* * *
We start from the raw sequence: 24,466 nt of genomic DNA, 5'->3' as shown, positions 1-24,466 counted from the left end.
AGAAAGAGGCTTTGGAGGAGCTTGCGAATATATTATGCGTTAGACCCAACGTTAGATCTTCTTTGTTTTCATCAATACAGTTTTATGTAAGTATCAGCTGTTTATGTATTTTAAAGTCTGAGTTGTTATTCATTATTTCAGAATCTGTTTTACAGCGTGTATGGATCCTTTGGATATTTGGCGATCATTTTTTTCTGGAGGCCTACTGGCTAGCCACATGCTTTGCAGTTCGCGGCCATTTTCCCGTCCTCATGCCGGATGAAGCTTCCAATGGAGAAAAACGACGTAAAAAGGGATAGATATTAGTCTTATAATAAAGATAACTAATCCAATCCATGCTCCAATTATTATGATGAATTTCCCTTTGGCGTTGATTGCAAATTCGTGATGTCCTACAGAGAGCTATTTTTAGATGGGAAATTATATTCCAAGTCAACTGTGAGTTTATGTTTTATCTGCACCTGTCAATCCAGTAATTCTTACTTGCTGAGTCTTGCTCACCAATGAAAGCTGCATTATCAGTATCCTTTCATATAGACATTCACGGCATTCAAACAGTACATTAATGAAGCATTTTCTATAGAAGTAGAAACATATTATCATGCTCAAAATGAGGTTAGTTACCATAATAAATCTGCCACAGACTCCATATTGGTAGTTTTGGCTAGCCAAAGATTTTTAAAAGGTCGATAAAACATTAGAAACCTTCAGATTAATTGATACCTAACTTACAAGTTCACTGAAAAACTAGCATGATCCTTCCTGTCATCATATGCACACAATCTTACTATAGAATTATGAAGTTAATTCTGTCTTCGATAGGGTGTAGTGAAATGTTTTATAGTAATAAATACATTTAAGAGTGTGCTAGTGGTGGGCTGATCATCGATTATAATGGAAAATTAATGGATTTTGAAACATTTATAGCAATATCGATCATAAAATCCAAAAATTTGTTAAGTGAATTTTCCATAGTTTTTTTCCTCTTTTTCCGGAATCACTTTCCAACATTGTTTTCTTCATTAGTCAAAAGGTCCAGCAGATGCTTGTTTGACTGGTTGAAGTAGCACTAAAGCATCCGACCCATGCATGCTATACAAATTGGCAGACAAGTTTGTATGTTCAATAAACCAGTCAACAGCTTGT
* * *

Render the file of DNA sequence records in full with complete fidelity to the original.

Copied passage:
We start from the raw sequence: 24,466 nt of genomic DNA, 5'->3' as shown, positions 1-24,466 counted from the left end.
AGAAAGAGGCTTTGGAGGAGCTTGCGAATATATTATGCGTTAGACCCAACGTTAGATCTTCTTTGTTTTCATCAATACAGTTTTATGTAAGTATCAGCTGTTTATGTATTTTAAAGTCTGAGTTGTTATTCATTATTTCAGAATCTGTTTTACAGCGTGTATGGATCCTTTGGATATTTGGCGATCATTTTTTTCTGGAGGCCTACTGGCTAGCCACATGCTTTGCAGTTCGCGGCCATTTTCCCGTCCTCATGCCGGATGAAGCTTCCAATGGAGAAAAACGACGTAAAAAGGGATAGATATTAGTCTTATAATAAAGATAACTAATCCAATCCATGCTCCAATTATTATGATGAATTTCCCTTTGGCGTTGATTGCAAATTCGTGATGTCCTACAGAGAGCTATTTTTAGATGGGAAATTATATTCCAAGTCAACTGTGAGTTTATGTTTTATCTGCACCTGTCAATCCAGTAATTCTTACTTGCTGAGTCTTGCTCACCAATGAAAGCTGCATTATCAGTATCCTTTCATATAGACATTCACGGCATTCAAACAGTACATTAATGAAGCATTTTCTATAGAAGTAGAAACATATTATCATGCTCAAAATGAGGTTAGTTACCATAATAAATCTGCCACAGACTCCATATTGGTAGTTTTGGCTAGCCAAAGATTTTTAAAAGGTCGATAAAACATTAGAAACCTTCAGATTAATTGATACCTAACTTACAAGTTCACTGAAAAACTAGCATGATCCTTCCTGTCATCATATGCACACAATCTTACTATAGAATTATGAAGTTAATTCTGTCTTCGATAGGGTGTAGTGAAATGTTTTATAGTAATAAATACATTTAAGAGTGTGCTAGTGGTGGGCTGATCATCGATTATAATGGAAAATTAATGGATTTTGAAACATTTATAGCAATATCGATCATAAAATCCAAAAATTTGTTAAGTGAATTTTCCATAGTTTTTTTCCTCTTTTTCCGGAATCACTTTCCAACATTGTTTTCTTCATTAGTCAAAAGGTCCAGCAGATGCTTGTTTGACTGGTTGAAGTAGCACTAAAGCATCCGACCCATGCATGCTATACAAATTGGCAGACAAGTTTGTATGTTCAATAAACCAGTCAACAGCTTGT